Has Abraham lost his moral compass? When God presents Abraham with the most difficult and tragic command to sacrifice his beloved son, Isaac, Abraham rises early the next morning, loads his donkey, calls his servants and immediately starts the journey—without a word of protest.
Not long before, though, when God declares the imminent destruction of the cities of Sodom of Gomorrah, Abraham passionately protests the Divine decree, pleading for the lives of their immoral inhabitants: “Far be it from You to do a thing such as this, to put to death the righteous with the wicked so that the righteous should be like the wicked. Far be it from You! Will the Judge of the entire earth not perform justice?” [ibid. 18:25].
If Abraham was willing to defend the wicked residents of Sodom and Gomorrah from a mass death, could he not have done at least as much for his righteous, beloved and Divinely-promised son? What has changed within Abraham?
Indeed, Abraham has undergone a change, and it is because of this change that he does not argue with God now. Abraham relates to God differently from how he related to Him before. He now has a more distant relationship with God that does not permit the camaraderie of questioning a Divine order. Why is this? At first glance, this would appear to be a negative development. How could distance from God be positive? Paradoxically, in the case of Abraham, it was a necessary evolution. Permit to me explain why.
Fear of God and love of God are two fundamental principles of Jewish philosophy, forming the framework for our service to the Almighty. The former emanates from a sense of healthy distance from God, while the latter involves a sense of closeness to Him. Both relationships are necessary, and complement each other.
Fear of God is critical to the fabric of human existence. Those who love—either God or another human being—may sometimes rationalize away their own lapses and indiscretions with the sense that the beloved will understand, that those in love ‘need not say they are sorry.’ In contrast, fear of God brooks no exceptions, keeping us honest, constantly spurring us on to remain steady and steadfast despite the narrowness of life’s very narrow bridge.
Abraham is the paradigmatic example of loving God. He leaves the comforts of his homeland, birthplace and family and enters an unfamiliar land in order to be with God—much as a lover following his beloved.
Abraham establishes altar after altar in the name of his beloved God, about Whose ethical teachings and powers of creativity he never ceases to speak—and attempts to persuade others to accept Him. He is close to God and he understands God. Hence, his argument with the Divine on behalf of Sodom and Gomorrah.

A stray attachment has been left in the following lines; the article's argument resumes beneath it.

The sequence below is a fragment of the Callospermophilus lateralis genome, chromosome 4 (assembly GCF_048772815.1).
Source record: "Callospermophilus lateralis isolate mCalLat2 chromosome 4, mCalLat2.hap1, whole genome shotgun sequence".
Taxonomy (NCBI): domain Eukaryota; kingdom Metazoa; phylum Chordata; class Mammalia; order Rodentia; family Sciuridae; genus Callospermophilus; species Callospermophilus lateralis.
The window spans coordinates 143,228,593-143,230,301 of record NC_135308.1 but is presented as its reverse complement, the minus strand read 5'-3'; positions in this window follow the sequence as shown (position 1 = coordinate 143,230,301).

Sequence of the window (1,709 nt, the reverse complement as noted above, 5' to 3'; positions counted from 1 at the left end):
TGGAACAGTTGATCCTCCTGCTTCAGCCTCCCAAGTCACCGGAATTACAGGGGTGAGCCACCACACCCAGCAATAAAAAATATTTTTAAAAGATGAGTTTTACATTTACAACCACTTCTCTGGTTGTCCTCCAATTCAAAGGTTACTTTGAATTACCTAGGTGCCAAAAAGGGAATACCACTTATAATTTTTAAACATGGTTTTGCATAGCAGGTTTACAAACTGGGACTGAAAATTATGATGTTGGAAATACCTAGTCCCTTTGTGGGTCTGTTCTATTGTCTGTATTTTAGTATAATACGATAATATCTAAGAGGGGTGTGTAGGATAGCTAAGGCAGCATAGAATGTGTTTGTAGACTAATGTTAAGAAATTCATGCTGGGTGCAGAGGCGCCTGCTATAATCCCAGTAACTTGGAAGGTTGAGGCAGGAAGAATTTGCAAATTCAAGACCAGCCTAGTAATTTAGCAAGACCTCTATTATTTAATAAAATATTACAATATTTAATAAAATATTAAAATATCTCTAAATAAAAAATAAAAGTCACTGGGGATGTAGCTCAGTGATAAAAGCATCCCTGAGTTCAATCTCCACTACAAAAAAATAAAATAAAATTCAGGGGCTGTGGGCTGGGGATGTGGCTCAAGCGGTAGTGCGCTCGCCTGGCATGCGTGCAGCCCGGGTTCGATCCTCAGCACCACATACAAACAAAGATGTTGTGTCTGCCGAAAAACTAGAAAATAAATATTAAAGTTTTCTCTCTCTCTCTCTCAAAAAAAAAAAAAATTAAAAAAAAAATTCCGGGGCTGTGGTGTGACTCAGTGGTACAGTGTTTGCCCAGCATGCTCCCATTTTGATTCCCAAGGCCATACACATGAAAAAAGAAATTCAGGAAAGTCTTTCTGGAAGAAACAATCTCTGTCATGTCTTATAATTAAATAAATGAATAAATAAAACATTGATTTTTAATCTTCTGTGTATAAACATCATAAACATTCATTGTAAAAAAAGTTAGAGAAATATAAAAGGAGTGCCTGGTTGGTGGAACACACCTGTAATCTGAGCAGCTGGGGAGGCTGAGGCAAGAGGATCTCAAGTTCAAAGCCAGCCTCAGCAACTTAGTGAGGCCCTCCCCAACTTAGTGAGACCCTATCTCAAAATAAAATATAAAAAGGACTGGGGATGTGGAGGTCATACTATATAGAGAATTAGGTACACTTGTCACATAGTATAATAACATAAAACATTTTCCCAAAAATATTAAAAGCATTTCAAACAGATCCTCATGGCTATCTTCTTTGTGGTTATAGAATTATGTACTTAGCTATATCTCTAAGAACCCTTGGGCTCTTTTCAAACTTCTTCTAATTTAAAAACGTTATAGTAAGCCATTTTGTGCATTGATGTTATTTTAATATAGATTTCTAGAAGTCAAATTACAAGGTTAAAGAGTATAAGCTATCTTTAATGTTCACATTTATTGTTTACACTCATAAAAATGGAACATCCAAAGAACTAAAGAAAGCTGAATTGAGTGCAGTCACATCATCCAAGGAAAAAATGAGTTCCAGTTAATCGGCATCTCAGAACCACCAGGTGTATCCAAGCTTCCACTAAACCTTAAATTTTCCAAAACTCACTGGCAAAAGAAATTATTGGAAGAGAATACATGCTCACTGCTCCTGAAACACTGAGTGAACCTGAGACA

This changes when Abraham sojourns to the Land of Gerar, a place about which he comments, “Surely the fear of God is not in this place” [ibid. 20:11]. The final words we read before the account of the Akeda is that Abraham lived in the land of the Philistines for many days. Indeed, the very introduction to the Akeda story begins: “After these things…” [ibid. 22:1], a reference to his stay in Gerar. What was he doing in a place defined by its lack of fear of God?
This, in fact, is the basis for the segue to the incident of the Akeda, which bespeaks Abraham’s fear of God and his unquestioning acceptance of a Divine command he could not possibly understand. His experience in Gerar had apparently caused him to place an emphasis on a fear of God that he had not previously had to employ to such an extent in his service of God. And it had a balancing effect on him.
We can now see the significance of the climactic moment of the Akeda, when, as Abraham lifts the slaughtering knife, the angel of God cries out, “Do not harm the boy! For now I know that you fear God….” [ibid., v. 12]. In other words, ‘You had long shown your love of God. Now your fear of God has been tested, as well, and you have succeeded!’
It is at this crucial moment that a circle has been completed, an event that began in the land of Gerar and ends on the mount of Moriah. It was in Gerar that Abraham honed his fear of God, a necessity in a culture in which it was sorely lacking.
Whereas Abraham’s first commandment to go to the Land of Israel epitomizes the love of God, this final commandment, the Akeda, most accurately embodies the fear of God. In the process of his life experiences, Abraham has found the proper balance of both religious dynamics, perfecting his relationship with the Almighty, and teaching his descendants the proper path for our service of God.
A leading voice in the Modern Orthodox world, Rabbi Shlomo Riskin is an educator, social activist and author who serves as Founder and Chancellor of the Ohr Torah Stone network of pioneering men’s and women’s institutions. He is also Chief Rabbi of Efrat, Israel, and the founding rabbi of Lincoln Square Synagogue in New York City. He earned semicha from Rabbi Soloveitchik at Yeshiva University, and a PhD from NYU.